As for the single currency, well EUR/USD has remained at the mercy of the broader dollar moves, despite remaining within a 1.0500 – 1.0700 range for the most part. If markets settle, then a break above on the topside looks favoured, however, this fluid backdrop makes short-term directional outcomes far harder to call. As for key data, next week is dominated by regional PMI data, assuming that markets move on and revert back to focussing on the numbers again.
After a weekend of intense negotiations, the Fed and Treasury put a plan together to help stabilise the regional US banks, after the collapse of SVB and Signature Bank. As part of the package, banks can now tap into a new Fed lending facility, which allows them to mark risky underperforming assets at par with the Fed for the next year, in a facility which is also backed by the Treasury. The FDIC and state regulators in California also moved to protect all deposit holders of SVB, regardless of size their deposits. The combined moves helped to stabilise regional banks in the early part of the week, however, First Republic Bank then became the next bank to come under selling pressures later in the week, after it emerged that they had to seek emergency funding from JP Morgan over the weekend. News broke later yesterday, that First Republic will be receiving around $30b in deposits (from other banks) in an attempt to shore-up its balance sheet. Cue market rally.
Assuming that markets settle for longer than ten minutes, the fallout of this crisis will leave many questions. For instance, Jay Powell was speaking before congress just last week, suggesting that the Fed may need to hike US rates at a faster pace, implying that he was none the wiser to the events unfolding at SVB. There also remain many questions around regulation and overall liquidity provisions. Whilst the authorities have also worked hard to help regional banks, it also remains to be seen whether deposit holders will ultimately seek the relative safety of larger banks to stash their hard-earned cash.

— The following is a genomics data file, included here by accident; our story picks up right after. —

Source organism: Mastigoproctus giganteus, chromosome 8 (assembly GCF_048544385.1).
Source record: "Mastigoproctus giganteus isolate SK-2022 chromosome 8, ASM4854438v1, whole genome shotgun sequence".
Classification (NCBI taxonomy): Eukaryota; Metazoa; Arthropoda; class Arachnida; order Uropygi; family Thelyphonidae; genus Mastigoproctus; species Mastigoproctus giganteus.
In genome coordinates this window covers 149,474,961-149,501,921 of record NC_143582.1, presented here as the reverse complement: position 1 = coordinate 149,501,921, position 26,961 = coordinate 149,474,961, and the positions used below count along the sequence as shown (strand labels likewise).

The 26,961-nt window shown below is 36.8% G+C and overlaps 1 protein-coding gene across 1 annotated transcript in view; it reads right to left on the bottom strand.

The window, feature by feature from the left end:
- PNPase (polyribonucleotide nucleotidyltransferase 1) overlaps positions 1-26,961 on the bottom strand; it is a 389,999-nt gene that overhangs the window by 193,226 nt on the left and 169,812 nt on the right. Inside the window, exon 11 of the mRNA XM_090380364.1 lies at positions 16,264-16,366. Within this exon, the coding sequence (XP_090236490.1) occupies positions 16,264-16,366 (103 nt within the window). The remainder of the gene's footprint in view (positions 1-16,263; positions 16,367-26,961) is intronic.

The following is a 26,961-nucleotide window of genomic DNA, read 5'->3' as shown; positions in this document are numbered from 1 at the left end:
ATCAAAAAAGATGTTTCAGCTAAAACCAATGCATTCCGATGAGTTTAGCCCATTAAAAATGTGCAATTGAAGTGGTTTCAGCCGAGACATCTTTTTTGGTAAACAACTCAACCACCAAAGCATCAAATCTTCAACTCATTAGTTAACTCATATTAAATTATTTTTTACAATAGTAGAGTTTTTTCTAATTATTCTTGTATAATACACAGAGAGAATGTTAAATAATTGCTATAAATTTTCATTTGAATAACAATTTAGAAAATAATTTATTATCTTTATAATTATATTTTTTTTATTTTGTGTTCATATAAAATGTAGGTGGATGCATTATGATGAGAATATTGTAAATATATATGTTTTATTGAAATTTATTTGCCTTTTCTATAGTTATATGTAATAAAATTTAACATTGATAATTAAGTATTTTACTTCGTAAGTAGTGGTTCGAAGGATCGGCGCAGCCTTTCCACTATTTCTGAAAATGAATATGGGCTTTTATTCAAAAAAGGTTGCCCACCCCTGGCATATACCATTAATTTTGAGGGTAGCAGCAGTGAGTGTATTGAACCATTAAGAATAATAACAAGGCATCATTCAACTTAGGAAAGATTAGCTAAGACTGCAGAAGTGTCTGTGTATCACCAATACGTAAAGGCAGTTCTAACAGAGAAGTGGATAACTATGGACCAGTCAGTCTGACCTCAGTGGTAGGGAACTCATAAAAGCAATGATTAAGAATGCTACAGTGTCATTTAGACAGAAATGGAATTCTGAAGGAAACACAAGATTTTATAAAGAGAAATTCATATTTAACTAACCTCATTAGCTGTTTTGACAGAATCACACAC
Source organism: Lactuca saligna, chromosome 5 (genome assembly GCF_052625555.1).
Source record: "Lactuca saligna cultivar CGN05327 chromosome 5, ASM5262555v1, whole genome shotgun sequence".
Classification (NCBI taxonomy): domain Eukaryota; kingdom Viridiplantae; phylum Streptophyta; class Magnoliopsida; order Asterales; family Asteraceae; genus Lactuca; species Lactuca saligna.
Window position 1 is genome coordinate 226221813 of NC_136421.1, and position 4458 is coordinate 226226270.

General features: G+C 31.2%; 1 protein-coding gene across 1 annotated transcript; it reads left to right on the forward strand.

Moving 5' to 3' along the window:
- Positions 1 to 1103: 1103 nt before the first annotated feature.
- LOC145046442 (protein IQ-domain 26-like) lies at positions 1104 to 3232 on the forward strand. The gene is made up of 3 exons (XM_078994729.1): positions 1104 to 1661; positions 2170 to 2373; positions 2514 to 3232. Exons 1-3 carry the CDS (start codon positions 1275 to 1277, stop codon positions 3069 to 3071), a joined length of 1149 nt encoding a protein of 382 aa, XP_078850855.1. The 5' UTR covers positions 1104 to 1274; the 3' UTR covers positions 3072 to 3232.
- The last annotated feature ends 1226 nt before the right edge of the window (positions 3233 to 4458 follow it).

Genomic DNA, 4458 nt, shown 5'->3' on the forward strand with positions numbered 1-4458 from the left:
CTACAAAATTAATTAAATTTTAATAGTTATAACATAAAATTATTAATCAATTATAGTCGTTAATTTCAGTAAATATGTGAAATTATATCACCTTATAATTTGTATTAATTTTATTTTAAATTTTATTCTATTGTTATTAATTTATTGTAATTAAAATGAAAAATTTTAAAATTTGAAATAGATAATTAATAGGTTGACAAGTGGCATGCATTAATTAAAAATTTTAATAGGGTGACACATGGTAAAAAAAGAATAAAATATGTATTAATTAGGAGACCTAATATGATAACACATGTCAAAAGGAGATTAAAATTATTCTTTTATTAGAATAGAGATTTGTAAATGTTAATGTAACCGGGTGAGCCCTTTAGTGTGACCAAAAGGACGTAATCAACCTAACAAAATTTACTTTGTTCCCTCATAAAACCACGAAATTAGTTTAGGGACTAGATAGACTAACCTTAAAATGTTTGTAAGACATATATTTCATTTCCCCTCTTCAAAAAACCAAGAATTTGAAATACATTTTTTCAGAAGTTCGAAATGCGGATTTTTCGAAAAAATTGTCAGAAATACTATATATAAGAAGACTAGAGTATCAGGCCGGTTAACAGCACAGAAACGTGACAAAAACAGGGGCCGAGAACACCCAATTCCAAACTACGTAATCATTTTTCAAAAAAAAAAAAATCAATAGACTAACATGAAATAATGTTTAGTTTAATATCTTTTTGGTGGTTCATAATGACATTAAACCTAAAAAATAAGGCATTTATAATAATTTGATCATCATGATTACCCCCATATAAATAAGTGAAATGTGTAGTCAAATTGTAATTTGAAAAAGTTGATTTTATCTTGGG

As for the rest of the week, well the latest US data highlighted that inflation rose 6% (YoY) last month, following a 0.4% increase from the previous month. That is a decent decline from 6.4% (YoY) during January. Core CPI climbed by 0.5% over the past month, which was above expectations of a 0.4% increase. The annual pace slipped by 0.1% from 5.6%. Core PPI increased by 4.4% from 5.2% previously, with headline PPI increasing by 4.65, from 5.4%. The key Retail Sales Control Group increased by 0.5% over the past month, as consumers remained active. For once, the data made little difference through this week, given events elsewhere.
The dollar has also had an eventful week, with the key dollar index (DXY) initially moving lower as the SVB crisis unfolded, but then rebounded later in the week, as broader risk aversion accelerated. The overall range has been between 103.00 and 105.00. Amongst the major dollar pairs, USD/JPY has understandably been highly volatile, with the yen becoming a sanctuary for investors in this time of uncertainty, slipping from over 136.00 last Friday, to reach a low of just under 132.00.
Looking ahead, we have the small issue of the FOMC meeting next week to navigate. Markets have been quick to re-price rate hike expectations across the board, which is fully understandable. However, and in spite of the move by the ECB, quite what the Fed decide to do still remains highly uncertain.
Commodity prices have struggled through this week, which is perhaps no surprise given the excepted fall in global demand. Despite this, USD/CAD has not really been majorly impacted, keeping within a solid 1.3650 – 1.3850 range. The recent decision by the Bank of Canada (BoC) to pause their rate hiking cycle looks a smart one, given circumstances elsewhere.
Next week seeks the release of the latest Canadian inflation and Retail Sales data. The former is expected to continued to moderate, with key core inflation expected to have increased by 4.6% on an annual basis, down from 5% previously. Retail Sales are also expected to have declined during January. If both sets of data meet expectations, then that will give the BoC further confirmation that their decision was a smart one.
AUD & NZD
There was a much stronger than expected increase in the latest Australian employment report, in data released earlier in the week. Headline employment changes gained by 64.6k through February, which reversed last month’s 10.9k decline, and came well ahead of 48.5k estimates. The overall unemployment rate dropped to an impressive 3.5%, also beating estimates at 3.6%. and despite the slew of interest rate hikes from the RBA. In other news, Australian Consumer Inflation expectations declined from 5.4 to 5%.
Despite the stronger labour market news, AUD/USD continues its trend lower, remaining below 0.6700 throughout the past week. NZD/USD followed suit and struggled to get a foothold above 0.6200. Both pairs remain at the mercy of the greenback for now.